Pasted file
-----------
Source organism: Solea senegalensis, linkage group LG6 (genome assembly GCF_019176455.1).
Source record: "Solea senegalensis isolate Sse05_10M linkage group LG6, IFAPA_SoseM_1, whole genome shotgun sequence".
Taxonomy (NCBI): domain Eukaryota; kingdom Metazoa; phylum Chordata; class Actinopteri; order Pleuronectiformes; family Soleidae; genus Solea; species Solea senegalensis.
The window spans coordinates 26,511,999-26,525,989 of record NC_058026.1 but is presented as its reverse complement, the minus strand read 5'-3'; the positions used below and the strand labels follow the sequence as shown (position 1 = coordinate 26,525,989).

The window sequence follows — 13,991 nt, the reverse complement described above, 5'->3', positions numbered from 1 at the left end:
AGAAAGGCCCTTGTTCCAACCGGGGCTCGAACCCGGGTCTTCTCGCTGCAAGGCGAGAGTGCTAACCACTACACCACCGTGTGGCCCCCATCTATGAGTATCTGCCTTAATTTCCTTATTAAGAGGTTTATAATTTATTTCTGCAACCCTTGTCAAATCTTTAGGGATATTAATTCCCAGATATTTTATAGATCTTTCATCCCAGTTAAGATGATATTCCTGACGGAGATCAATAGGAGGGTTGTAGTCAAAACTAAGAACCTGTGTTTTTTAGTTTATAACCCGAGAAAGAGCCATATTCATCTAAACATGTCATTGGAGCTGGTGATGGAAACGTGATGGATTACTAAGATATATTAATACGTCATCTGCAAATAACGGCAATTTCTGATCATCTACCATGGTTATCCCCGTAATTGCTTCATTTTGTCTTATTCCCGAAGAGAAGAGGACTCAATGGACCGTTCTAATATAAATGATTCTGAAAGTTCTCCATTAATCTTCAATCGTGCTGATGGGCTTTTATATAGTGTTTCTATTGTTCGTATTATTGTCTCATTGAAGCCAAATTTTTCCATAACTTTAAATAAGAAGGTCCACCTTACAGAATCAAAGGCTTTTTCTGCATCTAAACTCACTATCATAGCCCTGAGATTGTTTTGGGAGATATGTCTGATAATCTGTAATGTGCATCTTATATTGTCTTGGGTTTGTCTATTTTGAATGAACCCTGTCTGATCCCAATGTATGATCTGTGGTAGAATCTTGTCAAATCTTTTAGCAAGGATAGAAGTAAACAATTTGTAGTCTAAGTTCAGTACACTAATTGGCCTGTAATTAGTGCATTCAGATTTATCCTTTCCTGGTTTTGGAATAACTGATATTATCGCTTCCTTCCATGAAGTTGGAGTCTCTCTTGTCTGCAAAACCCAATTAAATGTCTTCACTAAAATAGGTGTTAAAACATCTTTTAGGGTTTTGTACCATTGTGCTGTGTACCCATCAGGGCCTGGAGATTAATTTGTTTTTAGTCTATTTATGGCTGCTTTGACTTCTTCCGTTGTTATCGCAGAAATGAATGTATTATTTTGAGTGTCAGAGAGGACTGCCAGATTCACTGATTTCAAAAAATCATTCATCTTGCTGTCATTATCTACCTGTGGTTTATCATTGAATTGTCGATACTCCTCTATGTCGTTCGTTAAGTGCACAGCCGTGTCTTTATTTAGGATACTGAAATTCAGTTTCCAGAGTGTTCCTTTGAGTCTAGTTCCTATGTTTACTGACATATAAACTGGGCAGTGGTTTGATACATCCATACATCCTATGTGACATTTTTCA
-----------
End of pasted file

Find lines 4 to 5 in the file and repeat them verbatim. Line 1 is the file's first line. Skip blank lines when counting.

The window spans coordinates 26,511,999-26,525,989 of record NC_058026.1 but is presented as its reverse complement, the minus strand read 5'-3'; the positions used below and the strand labels follow the sequence as shown (position 1 = coordinate 26,525,989).

The window sequence follows — 13,991 nt, the reverse complement described above, 5'->3', positions numbered from 1 at the left end: